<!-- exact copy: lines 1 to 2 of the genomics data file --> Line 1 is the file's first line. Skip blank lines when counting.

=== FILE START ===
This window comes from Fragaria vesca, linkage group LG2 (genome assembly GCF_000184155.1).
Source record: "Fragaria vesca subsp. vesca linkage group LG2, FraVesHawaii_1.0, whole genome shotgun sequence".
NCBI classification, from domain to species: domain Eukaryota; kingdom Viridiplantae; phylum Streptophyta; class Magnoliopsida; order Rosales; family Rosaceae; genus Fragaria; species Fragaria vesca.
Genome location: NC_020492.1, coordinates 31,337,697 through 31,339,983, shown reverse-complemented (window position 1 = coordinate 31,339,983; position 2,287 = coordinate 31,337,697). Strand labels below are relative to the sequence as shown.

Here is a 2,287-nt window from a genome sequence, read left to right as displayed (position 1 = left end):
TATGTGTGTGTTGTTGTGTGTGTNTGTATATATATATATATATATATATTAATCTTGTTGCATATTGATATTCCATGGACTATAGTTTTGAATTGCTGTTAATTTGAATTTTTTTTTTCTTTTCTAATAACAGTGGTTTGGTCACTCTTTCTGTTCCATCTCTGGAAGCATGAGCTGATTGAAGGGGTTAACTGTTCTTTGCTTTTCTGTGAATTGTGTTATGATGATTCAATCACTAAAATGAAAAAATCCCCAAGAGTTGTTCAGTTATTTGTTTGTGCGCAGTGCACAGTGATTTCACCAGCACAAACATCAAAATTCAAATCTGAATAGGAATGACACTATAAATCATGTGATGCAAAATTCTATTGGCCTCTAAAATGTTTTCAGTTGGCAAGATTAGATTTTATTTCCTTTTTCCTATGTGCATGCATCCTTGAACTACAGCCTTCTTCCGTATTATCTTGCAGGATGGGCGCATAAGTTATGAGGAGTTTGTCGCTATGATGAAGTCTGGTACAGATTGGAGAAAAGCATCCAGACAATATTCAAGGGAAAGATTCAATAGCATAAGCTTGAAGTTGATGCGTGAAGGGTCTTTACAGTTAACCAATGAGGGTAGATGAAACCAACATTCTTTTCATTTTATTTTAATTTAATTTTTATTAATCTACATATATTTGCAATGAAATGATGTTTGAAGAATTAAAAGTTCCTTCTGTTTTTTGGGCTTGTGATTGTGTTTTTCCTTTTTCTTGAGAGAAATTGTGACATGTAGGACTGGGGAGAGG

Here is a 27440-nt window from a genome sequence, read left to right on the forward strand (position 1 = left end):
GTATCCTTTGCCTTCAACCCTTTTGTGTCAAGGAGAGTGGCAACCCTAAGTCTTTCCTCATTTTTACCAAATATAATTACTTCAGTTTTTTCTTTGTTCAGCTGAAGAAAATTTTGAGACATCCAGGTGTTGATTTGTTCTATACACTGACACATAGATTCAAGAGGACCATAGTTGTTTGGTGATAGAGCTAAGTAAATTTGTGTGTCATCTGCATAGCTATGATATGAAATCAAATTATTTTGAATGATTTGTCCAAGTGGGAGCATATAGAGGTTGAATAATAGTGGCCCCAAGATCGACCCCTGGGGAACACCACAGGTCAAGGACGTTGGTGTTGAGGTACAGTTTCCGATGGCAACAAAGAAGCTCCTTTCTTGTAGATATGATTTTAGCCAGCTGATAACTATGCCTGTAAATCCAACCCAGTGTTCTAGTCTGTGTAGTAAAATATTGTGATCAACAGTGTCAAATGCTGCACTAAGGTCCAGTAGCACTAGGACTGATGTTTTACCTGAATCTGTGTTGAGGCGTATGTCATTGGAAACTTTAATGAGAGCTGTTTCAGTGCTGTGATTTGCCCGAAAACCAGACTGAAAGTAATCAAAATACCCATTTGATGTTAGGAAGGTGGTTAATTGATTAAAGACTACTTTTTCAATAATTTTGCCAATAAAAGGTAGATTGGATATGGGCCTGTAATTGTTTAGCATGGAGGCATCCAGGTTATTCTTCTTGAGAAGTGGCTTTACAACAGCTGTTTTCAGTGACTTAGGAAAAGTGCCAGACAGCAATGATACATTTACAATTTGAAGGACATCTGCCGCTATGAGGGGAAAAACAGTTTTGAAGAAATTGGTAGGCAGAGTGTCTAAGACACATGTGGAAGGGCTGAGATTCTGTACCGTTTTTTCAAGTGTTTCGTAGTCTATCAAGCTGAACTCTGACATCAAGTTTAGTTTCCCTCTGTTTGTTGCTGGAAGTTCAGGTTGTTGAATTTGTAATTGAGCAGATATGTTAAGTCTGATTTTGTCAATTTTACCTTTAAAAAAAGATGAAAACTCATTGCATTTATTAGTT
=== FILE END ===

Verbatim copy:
This window comes from Fragaria vesca, linkage group LG2 (genome assembly GCF_000184155.1).
Source record: "Fragaria vesca subsp. vesca linkage group LG2, FraVesHawaii_1.0, whole genome shotgun sequence".